The intention of the present work is to explore and relate, in some of the most representative works of the Argentine philosopher Günter Rodolfo Kusch, the concepts that condense the indigenous and popular knowledge about the human existent, its geocultural determination and the experience of the divine in the forces of the world, as signs of a characteristic ontological and theological wisdom that is currently presented as highly relevant from an ethical-political perspective that resists the processes of globalization.
In the perspective of the author addressed, the subject, as a geocultural community, does not live detached from its territorial determinations, and the presence of the absolute is experienced in the daily growth of plants and animals, in the threat of hail or sickness, and in the joy of harvest, ritual and home, with which the divine is property of the very land that is inhabited, of the world that is built. Thus, understanding the relationship between projecting-being human and the receptive experience of the evolution of natural forces becomes central to begin to understand American philosophy as a founding and at the same time provisional bet in the game of opposites that configure, in reciprocity, the totality of what is given.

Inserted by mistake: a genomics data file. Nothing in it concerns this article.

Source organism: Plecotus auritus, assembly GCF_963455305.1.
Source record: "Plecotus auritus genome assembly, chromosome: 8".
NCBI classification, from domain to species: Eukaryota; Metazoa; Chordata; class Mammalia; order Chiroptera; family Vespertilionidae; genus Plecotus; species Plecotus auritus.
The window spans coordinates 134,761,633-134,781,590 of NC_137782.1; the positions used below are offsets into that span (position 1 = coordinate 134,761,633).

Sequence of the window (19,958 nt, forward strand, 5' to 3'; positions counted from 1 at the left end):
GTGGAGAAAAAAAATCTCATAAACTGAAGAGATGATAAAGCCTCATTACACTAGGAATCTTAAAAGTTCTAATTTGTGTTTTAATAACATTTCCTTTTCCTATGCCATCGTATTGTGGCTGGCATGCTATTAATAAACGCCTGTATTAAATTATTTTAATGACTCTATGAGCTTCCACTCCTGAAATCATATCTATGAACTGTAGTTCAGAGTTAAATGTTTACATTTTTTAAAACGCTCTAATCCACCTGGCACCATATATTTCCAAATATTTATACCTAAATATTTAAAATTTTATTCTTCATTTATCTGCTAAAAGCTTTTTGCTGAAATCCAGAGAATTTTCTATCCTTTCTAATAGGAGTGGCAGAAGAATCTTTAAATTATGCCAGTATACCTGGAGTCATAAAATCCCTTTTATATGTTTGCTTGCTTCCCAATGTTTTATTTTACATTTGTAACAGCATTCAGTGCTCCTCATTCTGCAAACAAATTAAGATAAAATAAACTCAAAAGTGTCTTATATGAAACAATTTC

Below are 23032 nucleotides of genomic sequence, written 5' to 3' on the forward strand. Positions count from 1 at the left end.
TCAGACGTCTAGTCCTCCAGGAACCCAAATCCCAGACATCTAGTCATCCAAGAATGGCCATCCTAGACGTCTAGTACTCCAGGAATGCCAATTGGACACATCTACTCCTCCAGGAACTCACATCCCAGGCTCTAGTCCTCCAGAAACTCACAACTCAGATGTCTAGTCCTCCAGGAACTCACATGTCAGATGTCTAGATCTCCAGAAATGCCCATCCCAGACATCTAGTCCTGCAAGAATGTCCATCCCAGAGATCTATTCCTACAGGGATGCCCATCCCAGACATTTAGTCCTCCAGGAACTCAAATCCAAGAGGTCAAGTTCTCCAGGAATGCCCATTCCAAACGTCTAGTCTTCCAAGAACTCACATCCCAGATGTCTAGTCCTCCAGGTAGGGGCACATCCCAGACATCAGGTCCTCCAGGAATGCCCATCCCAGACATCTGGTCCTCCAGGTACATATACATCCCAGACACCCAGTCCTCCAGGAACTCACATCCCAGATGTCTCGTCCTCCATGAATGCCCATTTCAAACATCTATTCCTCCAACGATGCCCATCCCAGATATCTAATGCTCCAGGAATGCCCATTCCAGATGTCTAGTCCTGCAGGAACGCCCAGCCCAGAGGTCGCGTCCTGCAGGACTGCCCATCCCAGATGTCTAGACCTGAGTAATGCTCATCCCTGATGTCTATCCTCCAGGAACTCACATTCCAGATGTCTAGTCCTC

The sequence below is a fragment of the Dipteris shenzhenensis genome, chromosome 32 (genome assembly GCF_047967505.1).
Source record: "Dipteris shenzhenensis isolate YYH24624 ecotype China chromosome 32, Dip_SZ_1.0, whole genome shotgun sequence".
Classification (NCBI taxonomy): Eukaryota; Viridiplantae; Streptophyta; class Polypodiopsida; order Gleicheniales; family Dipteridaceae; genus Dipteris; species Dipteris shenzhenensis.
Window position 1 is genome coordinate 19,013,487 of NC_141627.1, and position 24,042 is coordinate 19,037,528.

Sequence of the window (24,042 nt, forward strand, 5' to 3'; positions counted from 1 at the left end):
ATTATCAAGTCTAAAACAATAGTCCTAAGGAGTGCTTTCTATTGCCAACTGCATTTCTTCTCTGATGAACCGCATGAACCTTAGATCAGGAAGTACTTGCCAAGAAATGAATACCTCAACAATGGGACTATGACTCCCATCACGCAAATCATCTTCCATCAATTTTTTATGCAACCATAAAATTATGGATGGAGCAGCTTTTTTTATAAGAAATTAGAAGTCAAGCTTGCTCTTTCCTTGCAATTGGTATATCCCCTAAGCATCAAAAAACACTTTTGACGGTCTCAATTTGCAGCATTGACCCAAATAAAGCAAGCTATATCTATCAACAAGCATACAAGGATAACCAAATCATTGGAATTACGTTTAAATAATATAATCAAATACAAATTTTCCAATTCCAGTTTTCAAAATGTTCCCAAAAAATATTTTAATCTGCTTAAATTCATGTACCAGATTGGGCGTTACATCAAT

The plan then consists in taking as a point of departure (and arrival) the very existential constitution of the geocultural community as a being-being in the midst of the determinations that imply both the instances of being and of being in their different conceptual nuances, such as those of transcendence, expressed in the Quechua concept of Huiñay, and immanence, in the exploration of the concept-symbol of Pacha. Thus, a mandalic and helical structure is configured that, starting from a vital and conceptual center, explores horizontality, the occurrence here of life in its game of complementary-opposites, to then pay attention to the vertical poles of the numinous as transcendent. -immanent. In this way, we believe
Index – Sentipensar América by Ediciones CICCUS on Scribd